For Beginners: 3 Steps to Performing Temple Ordinances for Your Ancestors

January 16, 2014  - by makes it easy for you to perform temple ordinances for your ancestors. Below are 3 simple steps that you can use to easily find family members to do temple work for.







The overall process has just a few simple steps:

  1. Find ancestors who need temple ordinances. You can do this in two ways:

Look on your Temple Opportunities list. If your Temple Opportunities list contains ordinances for you to do, the Temple tab will show a small red icon.

Temple List 1




If your Temple Opportunities list does not contain ordinances that you can do, look in Family Tree. Look for individuals whose records show the temple icon with a green arrow. This green arrow does not mean that a name has been cleared for temple work. It simply indicates that this person is missing temple ordinances and may qualify for temple work with a little more information. Before submitting a name to the temple, be sure to double-check and use reliable sources to document that the information about this person is accurate.

Temple List 2

2.  Request the ordinances. As you begin clearing a name for ordinance work, it is important to check to see if the work has already been done. You can do this by first checking if there are duplicates records for this person. Sometimes you many find that someone else may have already created a record for the same person and provided him or her with temple ordinances. When that is the case, two or more records will appear for your individual. Check for duplicate records, and see if the temple ordinance information already exists for him or her. If that is the case, do not resubmit the name for temple work.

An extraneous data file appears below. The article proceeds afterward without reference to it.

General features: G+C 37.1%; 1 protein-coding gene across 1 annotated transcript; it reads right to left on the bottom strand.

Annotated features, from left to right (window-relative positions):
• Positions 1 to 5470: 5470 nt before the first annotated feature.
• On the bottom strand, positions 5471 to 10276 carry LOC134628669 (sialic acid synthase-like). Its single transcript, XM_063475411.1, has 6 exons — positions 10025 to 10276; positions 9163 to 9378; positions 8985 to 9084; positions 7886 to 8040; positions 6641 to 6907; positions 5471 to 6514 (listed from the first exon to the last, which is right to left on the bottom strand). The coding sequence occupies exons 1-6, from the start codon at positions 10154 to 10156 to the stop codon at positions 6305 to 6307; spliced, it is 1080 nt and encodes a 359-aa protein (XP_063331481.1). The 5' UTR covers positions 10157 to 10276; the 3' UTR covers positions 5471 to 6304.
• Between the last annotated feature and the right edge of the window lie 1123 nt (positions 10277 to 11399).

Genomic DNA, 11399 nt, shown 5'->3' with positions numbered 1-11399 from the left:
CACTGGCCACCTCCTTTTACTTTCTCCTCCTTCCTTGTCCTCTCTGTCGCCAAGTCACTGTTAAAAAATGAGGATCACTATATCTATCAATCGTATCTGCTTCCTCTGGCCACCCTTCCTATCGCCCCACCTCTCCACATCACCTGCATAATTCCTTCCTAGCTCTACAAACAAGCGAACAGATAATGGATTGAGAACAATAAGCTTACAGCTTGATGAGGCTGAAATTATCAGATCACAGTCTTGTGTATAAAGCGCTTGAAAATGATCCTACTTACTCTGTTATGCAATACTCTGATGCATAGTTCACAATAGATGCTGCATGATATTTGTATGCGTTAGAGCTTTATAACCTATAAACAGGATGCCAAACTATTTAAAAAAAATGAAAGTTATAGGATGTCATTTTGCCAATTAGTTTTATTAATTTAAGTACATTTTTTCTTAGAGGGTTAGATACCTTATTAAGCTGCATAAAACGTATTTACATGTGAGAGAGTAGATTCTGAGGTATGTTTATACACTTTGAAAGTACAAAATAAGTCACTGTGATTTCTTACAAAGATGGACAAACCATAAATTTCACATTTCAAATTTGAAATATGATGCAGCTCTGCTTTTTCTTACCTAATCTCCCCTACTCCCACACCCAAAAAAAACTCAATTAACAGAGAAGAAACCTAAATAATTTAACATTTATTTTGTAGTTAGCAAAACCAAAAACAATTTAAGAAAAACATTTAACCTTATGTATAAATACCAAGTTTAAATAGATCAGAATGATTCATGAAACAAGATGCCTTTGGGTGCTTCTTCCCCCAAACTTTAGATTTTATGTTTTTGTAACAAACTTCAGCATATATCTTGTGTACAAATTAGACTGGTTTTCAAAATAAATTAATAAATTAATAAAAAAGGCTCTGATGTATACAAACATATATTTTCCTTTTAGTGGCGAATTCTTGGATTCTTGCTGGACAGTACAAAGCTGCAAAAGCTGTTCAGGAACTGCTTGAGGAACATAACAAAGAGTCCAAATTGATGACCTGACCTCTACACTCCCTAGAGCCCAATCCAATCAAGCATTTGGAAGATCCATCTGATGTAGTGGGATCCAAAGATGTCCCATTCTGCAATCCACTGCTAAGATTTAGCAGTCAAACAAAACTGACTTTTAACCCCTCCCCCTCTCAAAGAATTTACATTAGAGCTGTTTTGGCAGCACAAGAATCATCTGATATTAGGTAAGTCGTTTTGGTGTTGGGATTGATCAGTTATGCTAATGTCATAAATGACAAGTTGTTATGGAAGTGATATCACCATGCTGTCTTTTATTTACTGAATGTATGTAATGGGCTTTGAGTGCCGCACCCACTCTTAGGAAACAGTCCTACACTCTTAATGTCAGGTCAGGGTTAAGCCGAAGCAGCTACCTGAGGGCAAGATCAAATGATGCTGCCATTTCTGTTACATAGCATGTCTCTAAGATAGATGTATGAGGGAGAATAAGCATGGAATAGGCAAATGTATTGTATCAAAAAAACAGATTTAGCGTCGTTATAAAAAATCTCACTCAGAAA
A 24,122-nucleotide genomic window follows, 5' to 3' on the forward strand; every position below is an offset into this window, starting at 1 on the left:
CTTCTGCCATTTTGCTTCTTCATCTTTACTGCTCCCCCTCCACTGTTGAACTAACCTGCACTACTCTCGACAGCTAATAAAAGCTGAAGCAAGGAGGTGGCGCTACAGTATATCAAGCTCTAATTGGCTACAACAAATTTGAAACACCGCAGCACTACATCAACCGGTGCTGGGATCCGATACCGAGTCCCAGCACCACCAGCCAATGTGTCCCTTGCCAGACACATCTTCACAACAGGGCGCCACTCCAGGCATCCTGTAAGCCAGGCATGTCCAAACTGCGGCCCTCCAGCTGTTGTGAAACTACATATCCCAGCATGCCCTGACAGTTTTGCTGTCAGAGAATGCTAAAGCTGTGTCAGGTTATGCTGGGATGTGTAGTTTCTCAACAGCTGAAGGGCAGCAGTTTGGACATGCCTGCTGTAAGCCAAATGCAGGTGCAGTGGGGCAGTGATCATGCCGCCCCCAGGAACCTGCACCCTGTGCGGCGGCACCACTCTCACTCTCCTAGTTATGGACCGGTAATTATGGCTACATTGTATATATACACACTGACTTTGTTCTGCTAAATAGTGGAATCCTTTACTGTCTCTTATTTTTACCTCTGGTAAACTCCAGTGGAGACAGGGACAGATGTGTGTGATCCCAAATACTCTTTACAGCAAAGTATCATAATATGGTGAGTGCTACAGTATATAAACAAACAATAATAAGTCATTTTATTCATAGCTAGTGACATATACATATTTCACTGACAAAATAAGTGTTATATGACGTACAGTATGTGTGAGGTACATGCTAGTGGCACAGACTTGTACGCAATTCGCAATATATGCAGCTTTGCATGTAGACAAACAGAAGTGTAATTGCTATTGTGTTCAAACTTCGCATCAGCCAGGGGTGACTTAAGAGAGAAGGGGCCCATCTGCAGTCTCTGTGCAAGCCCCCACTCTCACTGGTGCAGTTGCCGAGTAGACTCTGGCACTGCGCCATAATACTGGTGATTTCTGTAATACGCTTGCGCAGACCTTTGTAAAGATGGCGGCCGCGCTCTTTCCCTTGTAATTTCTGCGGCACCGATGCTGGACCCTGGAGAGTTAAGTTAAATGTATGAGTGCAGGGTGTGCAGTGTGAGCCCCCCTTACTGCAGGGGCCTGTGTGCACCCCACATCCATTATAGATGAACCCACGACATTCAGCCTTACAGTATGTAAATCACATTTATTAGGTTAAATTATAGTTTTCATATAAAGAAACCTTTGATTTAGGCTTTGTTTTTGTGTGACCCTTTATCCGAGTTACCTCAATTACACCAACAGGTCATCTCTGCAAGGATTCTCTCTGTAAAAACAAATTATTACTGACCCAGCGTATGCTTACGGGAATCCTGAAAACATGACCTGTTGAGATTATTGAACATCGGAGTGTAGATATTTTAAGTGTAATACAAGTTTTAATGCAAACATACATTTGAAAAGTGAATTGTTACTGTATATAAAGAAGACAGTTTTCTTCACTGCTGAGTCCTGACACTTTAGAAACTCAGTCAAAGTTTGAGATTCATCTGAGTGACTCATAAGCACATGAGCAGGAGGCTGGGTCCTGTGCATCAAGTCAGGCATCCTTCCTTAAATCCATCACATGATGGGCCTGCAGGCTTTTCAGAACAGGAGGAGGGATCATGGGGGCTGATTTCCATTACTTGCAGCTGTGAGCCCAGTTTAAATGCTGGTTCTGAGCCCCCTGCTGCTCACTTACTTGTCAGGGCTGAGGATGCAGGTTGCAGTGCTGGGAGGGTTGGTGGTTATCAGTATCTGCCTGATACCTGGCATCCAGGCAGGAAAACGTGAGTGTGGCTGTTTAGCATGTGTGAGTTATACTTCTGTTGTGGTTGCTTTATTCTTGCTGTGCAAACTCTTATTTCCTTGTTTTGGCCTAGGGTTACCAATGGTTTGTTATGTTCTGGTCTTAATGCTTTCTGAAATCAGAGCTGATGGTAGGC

Remember that when you request ordinances, you commit to seeing that they get done. Reserve only the number of ordinances you can get done in a reasonable amount of time.

3. Take the name to the temple. If you are going to do the ordinances yourself or give them to someone else to do, follow these steps:

  • Print the Family Ordinance Request.
  • Take the Family Ordinance Request to the temple, where workers can print the family ordinance cards for you.
  • Do the ordinances. The information about the completed ordinances is automatically added to Family Tree.

If you want the temple to do the ordinances for you, you can share the ordinances with the temple or reserve them for other family members to do.

For more information about preparing names for temple ordinances, see the following: